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Eddy Njoroge takes the helm of global standards body

By Jacob Ng'etich | Jan 12th 2020 | 2 min read
By Jacob Ng'etich | January 12th 2020

Former KenGen Managing Director Eddy Njoroge (pictured) has pledged to be a global ambassador for the value of standards as he took over the helm of the Geneva-based International Organisation for Standardisation (ISO).

He becomes the first African to hold the position. Njoroge takes over the leadership of the 73-year-old agency from Canadian John Walker after he was elected in October.

Njoroge said that during his two-year term, he will promote use of harmonised global International Standards as instruments to support free and fair trade. To achieve this, he intends to champion, promote and lobby for the use of standards.

The second priority will be to position ISO standards as strategic tools to revitalise the industrial sector, through championing development of standards that specifically address current market needs.

“The Fourth Industrial Revolution is here with us, bringing many shifts and disruptions in its wake. ISO standards are the solution to many of these challenges, and an enabler of opportunities, as they represent global unanimity on a wide range of issues and disseminate the latest technology from which the industry can leverage,” he said.

Founded in 1947, the organisation promotes worldwide proprietary, industrial and commercial standards.

Permanent members

For two years, Njoroge will chair the ISO Council, which works like the board of a company, made of 20 countries represented by their respective standards’ bodies.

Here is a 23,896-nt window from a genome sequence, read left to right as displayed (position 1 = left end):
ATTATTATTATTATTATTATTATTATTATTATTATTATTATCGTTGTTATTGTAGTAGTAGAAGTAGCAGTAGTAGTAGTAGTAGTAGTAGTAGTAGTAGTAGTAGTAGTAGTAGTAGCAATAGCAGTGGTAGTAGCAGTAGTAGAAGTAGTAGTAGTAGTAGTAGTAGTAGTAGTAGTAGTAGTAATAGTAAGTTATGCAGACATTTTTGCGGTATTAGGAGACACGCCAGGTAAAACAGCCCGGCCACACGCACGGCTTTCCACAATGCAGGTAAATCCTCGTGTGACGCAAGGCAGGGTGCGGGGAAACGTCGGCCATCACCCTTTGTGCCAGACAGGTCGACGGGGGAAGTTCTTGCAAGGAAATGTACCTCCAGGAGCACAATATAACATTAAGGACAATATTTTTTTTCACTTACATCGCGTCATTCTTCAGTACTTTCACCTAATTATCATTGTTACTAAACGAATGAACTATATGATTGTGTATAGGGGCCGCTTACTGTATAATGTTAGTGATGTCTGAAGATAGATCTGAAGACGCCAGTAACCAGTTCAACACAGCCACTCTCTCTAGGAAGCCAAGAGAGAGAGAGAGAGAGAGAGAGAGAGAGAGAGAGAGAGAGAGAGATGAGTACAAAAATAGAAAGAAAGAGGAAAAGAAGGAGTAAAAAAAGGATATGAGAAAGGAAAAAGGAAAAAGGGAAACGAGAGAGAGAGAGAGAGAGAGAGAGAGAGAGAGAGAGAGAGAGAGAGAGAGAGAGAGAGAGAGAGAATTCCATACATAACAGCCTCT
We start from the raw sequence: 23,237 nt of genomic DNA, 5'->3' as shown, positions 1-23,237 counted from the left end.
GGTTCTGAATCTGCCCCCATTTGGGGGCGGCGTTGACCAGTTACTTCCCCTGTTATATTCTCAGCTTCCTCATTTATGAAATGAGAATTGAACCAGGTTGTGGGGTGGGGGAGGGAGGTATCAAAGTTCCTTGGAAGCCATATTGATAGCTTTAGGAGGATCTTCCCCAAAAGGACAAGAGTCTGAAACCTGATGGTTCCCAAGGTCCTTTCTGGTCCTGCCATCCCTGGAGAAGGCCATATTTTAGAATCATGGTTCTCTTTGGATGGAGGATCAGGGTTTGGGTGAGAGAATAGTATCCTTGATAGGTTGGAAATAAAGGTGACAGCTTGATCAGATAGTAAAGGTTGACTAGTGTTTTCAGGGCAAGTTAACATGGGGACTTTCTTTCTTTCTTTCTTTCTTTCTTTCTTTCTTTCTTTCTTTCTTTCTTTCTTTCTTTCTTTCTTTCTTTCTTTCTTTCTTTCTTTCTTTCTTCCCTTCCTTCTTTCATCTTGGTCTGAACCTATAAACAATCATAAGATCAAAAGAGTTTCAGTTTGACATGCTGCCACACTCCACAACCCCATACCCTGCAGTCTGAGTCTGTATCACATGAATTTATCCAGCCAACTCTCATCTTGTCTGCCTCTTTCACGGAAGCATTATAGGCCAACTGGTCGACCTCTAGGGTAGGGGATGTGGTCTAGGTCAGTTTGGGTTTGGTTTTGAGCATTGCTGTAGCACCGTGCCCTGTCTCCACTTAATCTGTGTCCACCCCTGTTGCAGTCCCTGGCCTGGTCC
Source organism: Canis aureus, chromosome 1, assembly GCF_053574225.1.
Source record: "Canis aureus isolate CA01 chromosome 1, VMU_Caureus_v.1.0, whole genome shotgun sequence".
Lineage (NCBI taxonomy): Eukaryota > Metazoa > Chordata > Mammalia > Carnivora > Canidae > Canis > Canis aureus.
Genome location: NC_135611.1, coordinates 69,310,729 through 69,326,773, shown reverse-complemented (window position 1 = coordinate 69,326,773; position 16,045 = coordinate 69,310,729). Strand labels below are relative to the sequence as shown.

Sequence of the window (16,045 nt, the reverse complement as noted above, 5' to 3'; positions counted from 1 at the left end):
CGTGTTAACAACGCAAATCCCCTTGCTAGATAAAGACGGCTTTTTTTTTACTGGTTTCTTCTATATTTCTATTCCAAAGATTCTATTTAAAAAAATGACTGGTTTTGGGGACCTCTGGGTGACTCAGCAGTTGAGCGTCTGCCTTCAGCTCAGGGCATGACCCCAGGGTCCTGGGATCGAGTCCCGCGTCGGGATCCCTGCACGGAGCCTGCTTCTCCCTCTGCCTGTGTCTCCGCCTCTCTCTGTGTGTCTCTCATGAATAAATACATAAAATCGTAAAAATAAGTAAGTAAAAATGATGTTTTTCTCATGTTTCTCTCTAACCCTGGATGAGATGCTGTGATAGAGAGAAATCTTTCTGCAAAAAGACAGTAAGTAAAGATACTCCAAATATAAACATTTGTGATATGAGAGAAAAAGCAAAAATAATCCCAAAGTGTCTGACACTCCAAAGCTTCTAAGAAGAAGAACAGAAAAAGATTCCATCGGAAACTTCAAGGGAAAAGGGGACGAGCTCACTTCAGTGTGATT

Membership to the council is rotating and any of the 164 countries that are members of ISO can be council members. However, the United States, United Kingdom, Germany, Japan, France and China have permanent representation.

Past ISO presidents have been from developed countries, except in three instances when there was one from Brazil and two from India.

The former KenGen boss was elected unopposed during last year’s ISO General Assembly in Geneva, Switzerland. He had, however, missed the presidency two years earlier, when in 2016, Njoroge had vied but lost to John Walter.

Njoroge had been nominated as a candidate by Kebs. This is usually the case for the ISO presidential candidates – they have to be fronted by their home country’s standards body.

Currently, only a handful of countries from the developing world are involved in the making of standards and this has seen many unable to meet these standards and hence locked out of global trade.

Njoroge said he worked in a chemical manufacturer, where the key selling point was about quality, not price.

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